john baker land registry

John Baker’s interview with the newspaper gives us glimpse into his life as a free man. After Gray’s death released Baker from slavery, he began to work for Justice William Dummer Powell.[9] While with Powell, he enlisted with the army and went to New Brunswick, fighting in the War of 1812.  According to Baker, he was with his regiment during battles at Lundy’s Lane, Fort Erie and Sackett’s Harbour. It appears that Baker was in the military until after the battle of Waterloo, where he apparently saw Napoleon and was not particularly impressed. From his interview with the Toronto newspaper, “I saw Napoleon.  He was a chunky little fellow; he rode hard and jumped ditches.”[10]

Once his time in the military ended, Baker returned to Canada and settled back in Cornwall. He worked in the area until age caught up with him.  Around 1861, he received a pension from the British government for his time in the military. John Baker died on January 18, 1871.

At the time of his death, Baker was believed to be the last person to been held in slavery in the Canadas.  Many Canadians do not know that slavery existed here.  Baker’s life helps us to better understand slavery in the Canadian context.


[1] Pringle, Jacob Farrand. Lunenburg or the Old District: its settlement and early progress : with personal recollections of the town of Cornwall, from 1824 : to which are added a history of the King’s Royal Regiment of New York and other corps; the names of all those who drew lands in the counties of Stormont, Dundas, and Glengarry, up to November, 1786; and several other lists of interest to the descendants of the old settlers.  Cornwall: Standard Print House, 1890. Page 319.

[2] Hamilton, James Cleland. Osgoode Hall Reminiscences of the Bench and Bar. Toronto: The Carswell Company Ltd. 1904. Page 132.

[3] Pringle, page 319.

[4] Cornwall Community Museum Blog, “The Emancipation of Cato Prime & John Baker,” Published September 10, 2016; accessed January 22, 2019 from: https://cornwallcommunitymuseum.wordpress.com/2016/09/10/the-emancipation-of-cato-prime-john-baker/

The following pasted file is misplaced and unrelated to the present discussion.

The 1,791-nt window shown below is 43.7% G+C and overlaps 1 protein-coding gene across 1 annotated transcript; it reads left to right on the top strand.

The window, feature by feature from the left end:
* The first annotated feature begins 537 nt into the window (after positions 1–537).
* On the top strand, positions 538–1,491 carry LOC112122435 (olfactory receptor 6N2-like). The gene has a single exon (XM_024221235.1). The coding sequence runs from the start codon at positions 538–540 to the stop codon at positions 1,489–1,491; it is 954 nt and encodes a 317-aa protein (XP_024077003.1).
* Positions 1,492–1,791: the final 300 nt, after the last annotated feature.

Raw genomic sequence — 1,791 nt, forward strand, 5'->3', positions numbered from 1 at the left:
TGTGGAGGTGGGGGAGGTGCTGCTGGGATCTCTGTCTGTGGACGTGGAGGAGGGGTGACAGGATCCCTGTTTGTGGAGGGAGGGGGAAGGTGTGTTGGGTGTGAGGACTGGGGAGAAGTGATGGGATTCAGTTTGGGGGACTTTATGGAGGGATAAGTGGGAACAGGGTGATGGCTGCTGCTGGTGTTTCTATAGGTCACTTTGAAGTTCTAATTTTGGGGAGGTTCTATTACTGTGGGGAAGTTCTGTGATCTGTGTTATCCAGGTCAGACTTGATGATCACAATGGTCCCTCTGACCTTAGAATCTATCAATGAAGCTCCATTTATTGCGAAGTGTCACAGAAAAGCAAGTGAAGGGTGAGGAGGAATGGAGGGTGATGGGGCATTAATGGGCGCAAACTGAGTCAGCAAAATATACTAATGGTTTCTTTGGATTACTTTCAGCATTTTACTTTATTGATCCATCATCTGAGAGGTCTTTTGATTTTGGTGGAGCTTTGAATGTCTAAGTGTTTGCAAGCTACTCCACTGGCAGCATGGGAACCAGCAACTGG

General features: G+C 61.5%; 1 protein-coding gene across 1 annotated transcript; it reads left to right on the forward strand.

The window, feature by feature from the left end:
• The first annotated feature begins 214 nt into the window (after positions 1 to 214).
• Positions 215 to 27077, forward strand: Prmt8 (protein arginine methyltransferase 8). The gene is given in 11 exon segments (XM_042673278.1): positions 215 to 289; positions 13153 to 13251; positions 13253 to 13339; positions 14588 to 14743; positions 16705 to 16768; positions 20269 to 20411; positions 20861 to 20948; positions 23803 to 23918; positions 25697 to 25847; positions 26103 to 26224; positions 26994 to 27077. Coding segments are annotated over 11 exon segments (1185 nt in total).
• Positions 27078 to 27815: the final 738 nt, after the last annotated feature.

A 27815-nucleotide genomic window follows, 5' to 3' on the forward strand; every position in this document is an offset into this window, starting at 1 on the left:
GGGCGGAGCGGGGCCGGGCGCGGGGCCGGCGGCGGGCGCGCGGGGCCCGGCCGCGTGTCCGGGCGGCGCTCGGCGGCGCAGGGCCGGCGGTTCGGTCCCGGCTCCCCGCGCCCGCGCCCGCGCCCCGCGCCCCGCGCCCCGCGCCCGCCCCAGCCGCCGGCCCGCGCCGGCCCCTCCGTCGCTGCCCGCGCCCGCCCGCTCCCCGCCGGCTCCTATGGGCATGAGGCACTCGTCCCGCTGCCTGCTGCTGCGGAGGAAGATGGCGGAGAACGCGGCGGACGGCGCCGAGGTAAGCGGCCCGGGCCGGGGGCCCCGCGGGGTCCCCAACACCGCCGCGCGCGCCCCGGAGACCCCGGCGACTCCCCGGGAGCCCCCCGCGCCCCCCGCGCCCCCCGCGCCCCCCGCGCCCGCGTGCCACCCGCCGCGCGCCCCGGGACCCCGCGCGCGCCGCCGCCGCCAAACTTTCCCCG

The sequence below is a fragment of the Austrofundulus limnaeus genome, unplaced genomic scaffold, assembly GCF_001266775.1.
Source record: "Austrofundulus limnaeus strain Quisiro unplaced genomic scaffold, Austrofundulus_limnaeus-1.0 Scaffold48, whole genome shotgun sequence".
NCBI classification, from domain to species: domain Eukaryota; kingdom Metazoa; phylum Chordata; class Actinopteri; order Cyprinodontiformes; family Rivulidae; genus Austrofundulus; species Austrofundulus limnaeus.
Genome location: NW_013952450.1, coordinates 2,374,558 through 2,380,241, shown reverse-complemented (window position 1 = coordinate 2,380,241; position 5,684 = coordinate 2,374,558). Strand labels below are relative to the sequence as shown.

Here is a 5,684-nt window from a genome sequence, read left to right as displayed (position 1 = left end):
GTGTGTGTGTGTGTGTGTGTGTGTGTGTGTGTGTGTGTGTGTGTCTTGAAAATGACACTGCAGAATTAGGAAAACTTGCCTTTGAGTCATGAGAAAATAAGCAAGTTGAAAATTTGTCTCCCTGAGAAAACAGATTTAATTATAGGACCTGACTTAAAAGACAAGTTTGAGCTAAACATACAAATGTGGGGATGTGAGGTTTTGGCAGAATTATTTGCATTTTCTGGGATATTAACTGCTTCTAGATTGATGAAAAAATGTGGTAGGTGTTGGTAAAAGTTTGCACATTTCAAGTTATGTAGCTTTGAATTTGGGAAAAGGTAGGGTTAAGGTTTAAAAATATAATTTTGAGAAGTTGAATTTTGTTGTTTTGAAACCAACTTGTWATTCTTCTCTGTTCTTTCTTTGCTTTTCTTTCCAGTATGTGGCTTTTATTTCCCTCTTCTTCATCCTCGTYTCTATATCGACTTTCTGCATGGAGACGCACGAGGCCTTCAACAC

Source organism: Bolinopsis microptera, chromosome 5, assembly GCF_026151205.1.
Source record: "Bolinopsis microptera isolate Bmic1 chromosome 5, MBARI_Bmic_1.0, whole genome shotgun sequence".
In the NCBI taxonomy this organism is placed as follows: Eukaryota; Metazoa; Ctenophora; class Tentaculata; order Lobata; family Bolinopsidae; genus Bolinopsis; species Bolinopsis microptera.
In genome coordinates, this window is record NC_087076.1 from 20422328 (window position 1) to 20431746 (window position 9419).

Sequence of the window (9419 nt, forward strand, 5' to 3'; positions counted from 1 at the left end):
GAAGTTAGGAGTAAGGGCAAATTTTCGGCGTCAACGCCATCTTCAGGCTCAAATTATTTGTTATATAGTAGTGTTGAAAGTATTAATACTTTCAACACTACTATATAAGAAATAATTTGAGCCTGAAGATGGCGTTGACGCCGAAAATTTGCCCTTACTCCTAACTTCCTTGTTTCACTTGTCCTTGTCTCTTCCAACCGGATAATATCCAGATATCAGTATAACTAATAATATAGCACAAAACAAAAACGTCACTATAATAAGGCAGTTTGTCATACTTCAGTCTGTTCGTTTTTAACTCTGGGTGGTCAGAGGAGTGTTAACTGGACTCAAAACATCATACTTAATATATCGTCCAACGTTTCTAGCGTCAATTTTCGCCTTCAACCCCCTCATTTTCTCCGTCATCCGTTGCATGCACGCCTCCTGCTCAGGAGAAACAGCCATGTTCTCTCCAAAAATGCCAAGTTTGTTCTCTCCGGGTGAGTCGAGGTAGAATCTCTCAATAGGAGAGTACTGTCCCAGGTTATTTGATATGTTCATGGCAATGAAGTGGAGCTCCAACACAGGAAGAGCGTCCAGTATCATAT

[5] Pringle, page 321.

[6] Ontario Department of Lands and Forests. Domesday Whitby Township.  Page 174. Note, Whitby Township at that time referred to what is today the Town of Whitby and the City of Oshawa. The land that was owned by Gray was located in what is today Oshawa.

[7] In Pringle’s book, he notes that the will leaves 200 acres of lot 11 of the first concession to Simon and 200 acres of lot 17 in the second concession to John. The Domesday records indicate that the grants were for lot 17 in the first concession and lot 11 in the second concession.

[8] Ontario Land Registry – Abstract/Parcel Book, Durham (40), East Whitby, Book 189. Page 289.

[9] Of note, this is the same judge that employed Thomas Henry at the start of the War of 1812.

[10] Pringle, page 322.

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General Motors of Canada – Oshawa

By Jennifer Weymark, Archivist, Oshawa Museum

This month marks the end of an industrial era in Oshawa. By the end of day on Friday, December 20, 2019 the last vehicle will have rolled off the assembly line at General Motors. Automobile production has a long history in the City of Oshawa and General Motors has been an important part of the community for over 100 years.

Interior of the General Motors car barn located on the north-west corner of Bond Street and Ritson Road

In 1907, R.S. McLaughlin, son of Robert, created the McLaughlin Motor Car Co. after visiting the United States and discovering that automobiles were becoming a modern luxury.  It was after this tour that R.S. McLaughlin decided to use Buick engines and chassis with McLaughlin bodies to create the McLaughlin-Buick automobile.

The company produced 154 of these McLaughlin-Buicks in 1907.  In 1915, the Chevrolet Motor Car Co. of Canada was formed.  It was also the same year that the original McLaughlin Carriage Co. was sold to Jim Tudhope of Orillia, after building and producing 270,000 carriages.  In 1918, McLaughlin and Chevrolet merged with General Motors to create General Motors of Canada.  According to R.S. McLaughlin, “that was a grand thing for Oshawa on the day that the sale was made, and the city of Oshawa and our workmen will never regret it.”